Akio Toyoda Was the Car CEO We All Wanted To Be

The famous car guy is stepping down as Toyota CEO, so it’s time to remember his enthusiasm for driving fast.

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Akio Toyoda Was the Car CEO We All Wanted To Be © Akio Toyoda Was the Car CEO We All Wanted To Be

It's unwise to assume every car company CEO is a car fanatic, but with Akio Toyoda, it's a safe bet. His love for rowing gears and thrashing internal combustion-powered cars even has some folks questioning Toyota's stance on electrification but he's never backed down from the idea that cars should be exciting. He wanted enthusiasm for the cars he made, which he made clear since the beginning.

There's plenty of evidence from Toyoda's long tenure that points to that. He led the world's largest automaker the way many of us imagine we would: By driving race cars and selling performance models of every kind to the public. Here are just a few points for proof as we celebrate the madman's career.

Toyoda Raced for Real as "Morizo"

While it's a well-known piece of trivia nowadays, Akio Toyoda's racing alter-ego "Morizo" started secretly. After spending countless laps learning from the late Hiromu Naruse, Toyota's beloved chief test driver, Toyoda entered the Nurburgring 24 Hours in 2007. His pseudonym bought him some cover, though he eventually confirmed his identity to the world.

“I would have been harshly criticized if I’d used my own name,” he said. “It was about seasoning the car. I needed to develop my own senses to build a better car.”

Naruse, left, with his protege Toyoda, on the right.

Now, the GR Corolla's most hardcore special edition wears the Morizo name.

He Made the Lexus LFA Possible—And Fantastic

Toyoda took over Naruse's role as master driver before stepping into the chief executive spot. He was the director of operations for Toyota's efforts in China when the Lexus LFA hit the scene, and he had a tremendous hand in making the V10 supercar happen. The clout he carried as a member of the Toyoda family certainly made a difference, though it was his input as a driver that helped refine it to near perfection.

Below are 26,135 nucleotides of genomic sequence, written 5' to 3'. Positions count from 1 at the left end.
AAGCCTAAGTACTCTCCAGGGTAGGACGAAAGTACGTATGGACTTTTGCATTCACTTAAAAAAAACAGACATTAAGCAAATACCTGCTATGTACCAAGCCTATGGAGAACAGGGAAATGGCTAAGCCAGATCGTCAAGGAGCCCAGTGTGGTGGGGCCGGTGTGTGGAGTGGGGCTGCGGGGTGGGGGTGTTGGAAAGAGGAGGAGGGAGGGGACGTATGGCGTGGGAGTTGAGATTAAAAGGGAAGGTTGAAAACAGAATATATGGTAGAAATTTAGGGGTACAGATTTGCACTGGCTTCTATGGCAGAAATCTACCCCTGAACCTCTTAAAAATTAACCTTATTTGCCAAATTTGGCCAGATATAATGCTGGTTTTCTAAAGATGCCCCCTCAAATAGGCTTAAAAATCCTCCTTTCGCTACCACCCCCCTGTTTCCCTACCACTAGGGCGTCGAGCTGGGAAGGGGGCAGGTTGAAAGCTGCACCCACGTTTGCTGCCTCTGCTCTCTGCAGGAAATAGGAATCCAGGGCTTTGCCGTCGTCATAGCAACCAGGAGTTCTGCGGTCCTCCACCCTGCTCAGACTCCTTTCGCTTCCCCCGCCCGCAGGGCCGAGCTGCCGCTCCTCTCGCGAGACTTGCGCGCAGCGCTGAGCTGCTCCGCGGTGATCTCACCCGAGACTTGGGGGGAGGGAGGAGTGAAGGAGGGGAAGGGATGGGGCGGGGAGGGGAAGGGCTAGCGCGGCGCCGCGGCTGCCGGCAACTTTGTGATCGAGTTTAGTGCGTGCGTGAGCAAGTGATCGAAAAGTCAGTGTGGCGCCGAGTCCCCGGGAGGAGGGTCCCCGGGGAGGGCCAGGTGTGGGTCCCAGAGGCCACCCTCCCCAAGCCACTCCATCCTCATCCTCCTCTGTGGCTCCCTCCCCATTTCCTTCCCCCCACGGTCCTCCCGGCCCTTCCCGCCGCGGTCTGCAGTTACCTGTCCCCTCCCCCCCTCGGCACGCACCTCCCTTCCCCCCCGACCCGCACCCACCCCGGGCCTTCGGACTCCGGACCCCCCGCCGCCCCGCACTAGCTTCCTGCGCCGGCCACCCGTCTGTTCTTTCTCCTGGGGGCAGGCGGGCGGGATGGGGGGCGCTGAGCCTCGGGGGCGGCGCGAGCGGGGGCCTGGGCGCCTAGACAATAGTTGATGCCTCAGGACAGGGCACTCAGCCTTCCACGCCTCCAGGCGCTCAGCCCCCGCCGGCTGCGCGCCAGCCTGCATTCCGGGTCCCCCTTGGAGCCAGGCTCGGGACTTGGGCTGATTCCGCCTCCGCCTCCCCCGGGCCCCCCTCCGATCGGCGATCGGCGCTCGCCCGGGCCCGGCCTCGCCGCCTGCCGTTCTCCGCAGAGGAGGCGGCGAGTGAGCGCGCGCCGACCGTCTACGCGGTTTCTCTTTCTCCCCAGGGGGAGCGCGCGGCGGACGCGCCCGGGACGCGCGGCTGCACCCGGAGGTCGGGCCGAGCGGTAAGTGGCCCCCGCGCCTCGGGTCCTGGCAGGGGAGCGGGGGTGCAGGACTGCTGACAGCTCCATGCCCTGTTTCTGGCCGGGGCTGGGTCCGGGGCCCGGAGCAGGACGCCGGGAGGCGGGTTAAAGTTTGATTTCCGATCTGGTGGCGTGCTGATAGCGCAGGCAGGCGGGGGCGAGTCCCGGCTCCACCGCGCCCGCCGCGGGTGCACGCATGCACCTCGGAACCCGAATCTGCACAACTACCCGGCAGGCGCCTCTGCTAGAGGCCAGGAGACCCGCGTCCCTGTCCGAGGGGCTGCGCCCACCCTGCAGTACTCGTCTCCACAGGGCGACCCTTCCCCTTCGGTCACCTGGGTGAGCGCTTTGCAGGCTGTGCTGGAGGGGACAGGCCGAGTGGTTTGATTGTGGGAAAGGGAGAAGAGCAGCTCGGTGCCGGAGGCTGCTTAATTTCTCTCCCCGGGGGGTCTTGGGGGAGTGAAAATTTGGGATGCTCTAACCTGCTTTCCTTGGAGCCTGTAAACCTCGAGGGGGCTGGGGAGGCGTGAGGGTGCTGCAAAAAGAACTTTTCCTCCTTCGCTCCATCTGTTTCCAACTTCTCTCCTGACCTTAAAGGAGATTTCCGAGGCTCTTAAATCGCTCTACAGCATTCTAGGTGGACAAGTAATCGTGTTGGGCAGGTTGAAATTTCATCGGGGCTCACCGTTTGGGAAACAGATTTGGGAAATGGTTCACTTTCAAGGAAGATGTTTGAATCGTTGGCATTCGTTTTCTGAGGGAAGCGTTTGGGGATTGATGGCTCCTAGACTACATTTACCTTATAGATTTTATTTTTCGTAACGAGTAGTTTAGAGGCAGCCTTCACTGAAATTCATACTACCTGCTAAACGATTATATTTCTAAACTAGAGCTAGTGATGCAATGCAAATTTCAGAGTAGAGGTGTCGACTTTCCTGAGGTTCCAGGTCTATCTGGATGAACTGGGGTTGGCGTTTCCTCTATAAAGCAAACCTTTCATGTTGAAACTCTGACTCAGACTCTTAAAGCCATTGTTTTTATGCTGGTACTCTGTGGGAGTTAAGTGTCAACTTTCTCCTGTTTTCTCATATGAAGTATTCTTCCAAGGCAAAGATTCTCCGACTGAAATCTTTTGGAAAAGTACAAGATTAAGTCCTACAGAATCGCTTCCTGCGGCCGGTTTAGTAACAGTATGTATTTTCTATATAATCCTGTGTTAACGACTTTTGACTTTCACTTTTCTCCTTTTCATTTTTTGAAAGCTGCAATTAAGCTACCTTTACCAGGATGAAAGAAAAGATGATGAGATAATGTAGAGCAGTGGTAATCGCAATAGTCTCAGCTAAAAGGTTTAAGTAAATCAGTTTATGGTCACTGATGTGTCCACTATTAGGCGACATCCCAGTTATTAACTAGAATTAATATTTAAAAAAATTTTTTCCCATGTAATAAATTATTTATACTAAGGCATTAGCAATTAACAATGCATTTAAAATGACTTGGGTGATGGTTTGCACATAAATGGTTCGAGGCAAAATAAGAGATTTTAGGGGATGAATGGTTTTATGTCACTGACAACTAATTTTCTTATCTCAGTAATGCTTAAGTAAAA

“He may not be an engineer,” said the LFA's chief engineer Haruhiko Tanahashi, "but he knows what he likes and doesn’t like, and he is enthusiastic. Once he gets behind the wheel it’s hard to get him out; you have to show him the flag!”

The Toyota Supra Was Revived Under His Watch

Even if you despise the new Supra for being more BMW than JDM, you have to respect that it exists. Toyoda saw that the brand's famed sports car came back in our lifetimes; he took it personally as he apparently owns an incredibly clean MkIV Supra. Of course, he made sure it became a race car, too—he drove it at the Nurburgring in 2019, again as Morizo.

It even has a manual transmission now, so (almost) all is right in the world.

Toyoda Drove Every GR Yaris Test Mule

For years, the GR Yaris has taunted us in the United States as a rally-bred piece of forbidden fruit. We get the GR Corolla, which is pretty similar and also great, but the OG three-cylinder hot hatch is lighter and therefore more fun. Toyoda made sure of it by driving every GR Yaris test mule before it reached production.

Few automaker CEOs other than Ford's Jim Farley seem to share this same passion for driving performance, and it shows in Toyota's production models. Man, is that thing sweet or what?

Greenlit Hydrogen-Combustion AE86

Most recently, Toyoda addressed concerns that he's against dropping fossil fuels by flaunting a pair of converted AE86 Corollas. One is pretty tame with a Tundra hybrid battery pack and small electric motor, while the other utilizes the factory 4A-GE modified to burn hydrogen instead of gasoline.

It takes a real car guy to champion what's arguably the favorite model of a relatively small niche and bring it into the 21st century with alternate fuel. This guy, he gets it.

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